Album: Lonely Superstar
Label: Uprok Records
Rating: 9 / 10
Reviewer: A to the L
“Sometimes it feels lonely. Living broke with my wife, knowing that everyone doing it a certain way is making money. Then here I am, remaining true to my artistic integrity and we’re always struggling. I stay true because I feel it’s a reflection on my spiritual integrity… but sometimes you feel like you’re the only one.”
So speaks Playdough on his position in the Hiphop biz. He’s built a well respected rep on the underground both through his work with the various crews he’s down with (Ill Harmonics, Tunnel Rats, Phonetic Composition) as well as his various guest spots on LA Symphony, Visionaries, Mars Ill, and KJ-52 joints, and yet the fame and respected he’s garnered ain’t doing much to put money in his pocket. But still he maintains, and with this album, another from the superb Uprok Records label, he hopes to both spread his name around a little more, and if possible make a little cheddar.
Heads who may have checked out Ill Harmonics on the strength of my review of “Take Two” last year will feel instantly at home with the opening track ‘You Will Listen’. Think of a track similar in construction to Everlast’s ‘What It’s Like’ – the same warm acoustic guitars run throughout – but take off his singing and replace them with Playdough dropping verbals over the Honeydrippers ‘Impeach The President’ drumloop. Its a short sharp intro to Playdough’s confident spiritual mic-style, and a superb intro to the album.
Following this comes first single ‘Seeds Of Abraham’ which improves on the opener’s formula. Self produced, its built around an playful guitar lick, a kicking snare set, and a funky bassline, with the addition of an addictive female vocal wrapped around the hook topping things off perfectly.
Playdough then goes three for three with ‘5 Cent Needleheads’. Here producer Beat Rabbi uses a memorable clarinet loop (which I think Count Bass D used on “Dwight Spitz” last year) and a set of gritty drums to provide Playdough with a strong audio platform to let heads know that its not just him in the “broke, but skilled” category – there’s a load of other talented heads in exactly the same position.
‘Clappy Valentino’ distracts momentarily, coming off as a mix of early Moby, classic Beck, and folksy Everlast, before the superb ‘Shadow Dance’ breaks the temporary slip in form. Using the same Screamin’ Jay Hawkins sample that Primo flipped for Biggie’s ‘Kick In The Door’, this song is straight up hype. Its plain even from Playdough’s delivery, as he trades lyrics with guest LMNO, that the bouncy backing track has made him move his vocals up a notch. Too dope.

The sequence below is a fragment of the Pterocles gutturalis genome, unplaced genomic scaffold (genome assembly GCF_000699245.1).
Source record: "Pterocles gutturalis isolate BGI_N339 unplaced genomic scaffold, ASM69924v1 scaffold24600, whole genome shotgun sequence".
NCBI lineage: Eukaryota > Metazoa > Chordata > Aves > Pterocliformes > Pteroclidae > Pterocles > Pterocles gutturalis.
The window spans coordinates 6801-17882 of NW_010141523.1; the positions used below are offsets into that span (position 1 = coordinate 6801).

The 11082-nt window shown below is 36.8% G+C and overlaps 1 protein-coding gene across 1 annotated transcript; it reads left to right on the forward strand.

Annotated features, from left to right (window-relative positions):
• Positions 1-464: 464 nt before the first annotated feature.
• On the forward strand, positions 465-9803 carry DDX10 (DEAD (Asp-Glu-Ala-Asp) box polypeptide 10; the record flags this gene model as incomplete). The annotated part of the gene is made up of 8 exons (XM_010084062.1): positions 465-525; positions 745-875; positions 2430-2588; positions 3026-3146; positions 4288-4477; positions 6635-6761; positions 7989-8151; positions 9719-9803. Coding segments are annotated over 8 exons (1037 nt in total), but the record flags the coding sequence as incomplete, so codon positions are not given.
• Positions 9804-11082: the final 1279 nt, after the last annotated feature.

The title track follows, and despite being dope in its own right, sits uncomfortably between the “get amped” flavour of ‘Shadow Dance’ on one side, and the Pink Floyd-esque steelo of ‘Freedom Fighters’ on the other. ‘Lonely Superstar’ is perhaps just a little too mellow for its position on the album, and may have been better placed elsewhere.
For example, after ‘Simple 1’. Y’see, its equally chilled out, if not moreso. Here even Hiphop takes a back site, with this track becoming more of a cross between spoken word, and trip hop, with a tiny hint of um…. Wyclef. Things quickly get back on an even keel though, as insert ‘Ode To An Escort’ speeds up the pace again, before ‘Verbal Tea’ (although admittedly slower in tempo) drops the Hiphop flavour back into the mix.
From there, its a straight up jam session to the finish, with the last four or five cuts all appealing in their unique ways. The standouts amongst these however, ‘Mr Mike R. Phone’, ‘Soul Brothers’, and ‘Palm Sunday’ all deserve individual mentions. ‘Mr Mike R. Phone’ occupies the same ground as Nas’ ‘I Gave You Power’, though telling the story of life as a mic device, rather than as a gun. As Playdough spits, he’s supported by addictive acoustic licks, and rippling chimes, which add spice to the final product, topping it off perfectly. ‘Soul Brothers’ meanwhile brings Mars Ill into the mix, via the addition of Manchild on the mic helpout. Freddie Bruno’s simple, sparse production arrangements mesh perfectly with both emcee’s lyrical styles, complimenting and pushing the focus onto what they’re saying rather that how the beats sound. Perfect stuff. Finally, ‘Palm Sunday’s’ title already reveals Playdough’s Christian background, but as with many Uprok artists he chooses NOT to preach to the listener, but rather gently “suggest” (if that’s the right word!) that doing things by the good book is a pretty good way to go! Of course the music will always help to get these messages across, and here Playdough hooks up a start/stop guitar strummer’s dream and combines it with a beautiful organ roll with fantastic results.
So, is this kid from small-town Texas finally destined to start getting some ends from his undeniable skills? Lets hope so, for two reasons. One – if he finally sees some results from this, then it may encourage him to continue to write and produce, resulting in some more dope output. Two – if he does stick around, his skills are gonna force other indie emcees to tighten up THEIR shit, or be left behind, resulting in more dope output. Either way, the listener is gonna be the winner. So go on, pick this up, and make yourself a winner. Uprok strikes again.